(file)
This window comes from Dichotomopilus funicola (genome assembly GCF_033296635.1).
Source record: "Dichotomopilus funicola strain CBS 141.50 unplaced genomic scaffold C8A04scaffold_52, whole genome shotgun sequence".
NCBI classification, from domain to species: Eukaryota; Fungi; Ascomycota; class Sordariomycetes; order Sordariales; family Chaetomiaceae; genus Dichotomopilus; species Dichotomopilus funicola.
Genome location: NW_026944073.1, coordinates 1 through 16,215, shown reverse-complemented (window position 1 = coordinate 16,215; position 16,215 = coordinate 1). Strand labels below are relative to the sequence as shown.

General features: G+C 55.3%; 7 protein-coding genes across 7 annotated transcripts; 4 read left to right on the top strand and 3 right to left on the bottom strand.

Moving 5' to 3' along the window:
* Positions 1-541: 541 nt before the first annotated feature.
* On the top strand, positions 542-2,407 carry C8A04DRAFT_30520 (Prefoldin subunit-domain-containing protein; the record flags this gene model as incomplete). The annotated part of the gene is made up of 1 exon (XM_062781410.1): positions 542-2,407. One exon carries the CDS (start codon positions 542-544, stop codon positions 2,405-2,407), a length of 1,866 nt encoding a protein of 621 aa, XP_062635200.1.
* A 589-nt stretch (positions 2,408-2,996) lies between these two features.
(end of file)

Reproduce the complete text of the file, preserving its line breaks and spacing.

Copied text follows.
This window comes from Dichotomopilus funicola (genome assembly GCF_033296635.1).
Source record: "Dichotomopilus funicola strain CBS 141.50 unplaced genomic scaffold C8A04scaffold_52, whole genome shotgun sequence".
NCBI classification, from domain to species: Eukaryota; Fungi; Ascomycota; class Sordariomycetes; order Sordariales; family Chaetomiaceae; genus Dichotomopilus; species Dichotomopilus funicola.
Genome location: NW_026944073.1, coordinates 1 through 16,215, shown reverse-complemented (window position 1 = coordinate 16,215; position 16,215 = coordinate 1). Strand labels below are relative to the sequence as shown.

General features: G+C 55.3%; 7 protein-coding genes across 7 annotated transcripts; 4 read left to right on the top strand and 3 right to left on the bottom strand.

Moving 5' to 3' along the window:
* Positions 1-541: 541 nt before the first annotated feature.
* On the top strand, positions 542-2,407 carry C8A04DRAFT_30520 (Prefoldin subunit-domain-containing protein; the record flags this gene model as incomplete). The annotated part of the gene is made up of 1 exon (XM_062781410.1): positions 542-2,407. One exon carries the CDS (start codon positions 542-544, stop codon positions 2,405-2,407), a length of 1,866 nt encoding a protein of 621 aa, XP_062635200.1.
* A 589-nt stretch (positions 2,408-2,996) lies between these two features.